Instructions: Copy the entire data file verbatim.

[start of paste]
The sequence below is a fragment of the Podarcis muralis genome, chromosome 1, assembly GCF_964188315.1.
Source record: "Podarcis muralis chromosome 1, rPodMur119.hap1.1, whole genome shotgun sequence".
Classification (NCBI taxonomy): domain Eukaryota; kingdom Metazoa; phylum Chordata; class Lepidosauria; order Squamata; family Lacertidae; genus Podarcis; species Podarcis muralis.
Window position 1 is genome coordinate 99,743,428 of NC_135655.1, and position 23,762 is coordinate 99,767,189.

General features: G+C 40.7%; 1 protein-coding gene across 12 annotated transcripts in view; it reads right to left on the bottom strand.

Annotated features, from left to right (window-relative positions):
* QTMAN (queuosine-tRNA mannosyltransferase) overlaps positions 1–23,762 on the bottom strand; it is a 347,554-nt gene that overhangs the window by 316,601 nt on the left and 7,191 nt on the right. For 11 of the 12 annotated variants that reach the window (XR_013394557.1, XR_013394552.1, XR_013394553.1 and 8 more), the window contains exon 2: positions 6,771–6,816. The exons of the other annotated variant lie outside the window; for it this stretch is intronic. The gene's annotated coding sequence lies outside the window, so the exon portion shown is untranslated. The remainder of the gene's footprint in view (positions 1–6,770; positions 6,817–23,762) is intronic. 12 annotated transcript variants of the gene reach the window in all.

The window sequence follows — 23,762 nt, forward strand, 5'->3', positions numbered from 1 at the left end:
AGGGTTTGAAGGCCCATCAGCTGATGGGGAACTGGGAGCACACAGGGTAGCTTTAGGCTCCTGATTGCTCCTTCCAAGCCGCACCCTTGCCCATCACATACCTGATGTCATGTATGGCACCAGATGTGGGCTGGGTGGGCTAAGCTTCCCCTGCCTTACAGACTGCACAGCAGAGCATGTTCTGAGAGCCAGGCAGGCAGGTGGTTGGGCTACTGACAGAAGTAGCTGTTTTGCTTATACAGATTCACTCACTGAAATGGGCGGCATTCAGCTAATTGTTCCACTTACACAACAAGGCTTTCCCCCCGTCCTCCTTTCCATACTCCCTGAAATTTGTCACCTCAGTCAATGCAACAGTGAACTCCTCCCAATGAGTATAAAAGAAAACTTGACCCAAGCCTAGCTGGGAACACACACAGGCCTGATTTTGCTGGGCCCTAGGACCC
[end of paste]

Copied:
The sequence below is a fragment of the Podarcis muralis genome, chromosome 1, assembly GCF_964188315.1.
Source record: "Podarcis muralis chromosome 1, rPodMur119.hap1.1, whole genome shotgun sequence".
Classification (NCBI taxonomy): domain Eukaryota; kingdom Metazoa; phylum Chordata; class Lepidosauria; order Squamata; family Lacertidae; genus Podarcis; species Podarcis muralis.
Window position 1 is genome coordinate 99,743,428 of NC_135655.1, and position 23,762 is coordinate 99,767,189.

General features: G+C 40.7%; 1 protein-coding gene across 12 annotated transcripts in view; it reads right to left on the bottom strand.

Annotated features, from left to right (window-relative positions):
* QTMAN (queuosine-tRNA mannosyltransferase) overlaps positions 1–23,762 on the bottom strand; it is a 347,554-nt gene that overhangs the window by 316,601 nt on the left and 7,191 nt on the right. For 11 of the 12 annotated variants that reach the window (XR_013394557.1, XR_013394552.1, XR_013394553.1 and 8 more), the window contains exon 2: positions 6,771–6,816. The exons of the other annotated variant lie outside the window; for it this stretch is intronic. The gene's annotated coding sequence lies outside the window, so the exon portion shown is untranslated. The remainder of the gene's footprint in view (positions 1–6,770; positions 6,817–23,762) is intronic. 12 annotated transcript variants of the gene reach the window in all.

The window sequence follows — 23,762 nt, forward strand, 5'->3', positions numbered from 1 at the left end:
AGGGTTTGAAGGCCCATCAGCTGATGGGGAACTGGGAGCACACAGGGTAGCTTTAGGCTCCTGATTGCTCCTTCCAAGCCGCACCCTTGCCCATCACATACCTGATGTCATGTATGGCACCAGATGTGGGCTGGGTGGGCTAAGCTTCCCCTGCCTTACAGACTGCACAGCAGAGCATGTTCTGAGAGCCAGGCAGGCAGGTGGTTGGGCTACTGACAGAAGTAGCTGTTTTGCTTATACAGATTCACTCACTGAAATGGGCGGCATTCAGCTAATTGTTCCACTTACACAACAAGGCTTTCCCCCCGTCCTCCTTTCCATACTCCCTGAAATTTGTCACCTCAGTCAATGCAACAGTGAACTCCTCCCAATGAGTATAAAAGAAAACTTGACCCAAGCCTAGCTGGGAACACACACAGGCCTGATTTTGCTGGGCCCTAGGACCC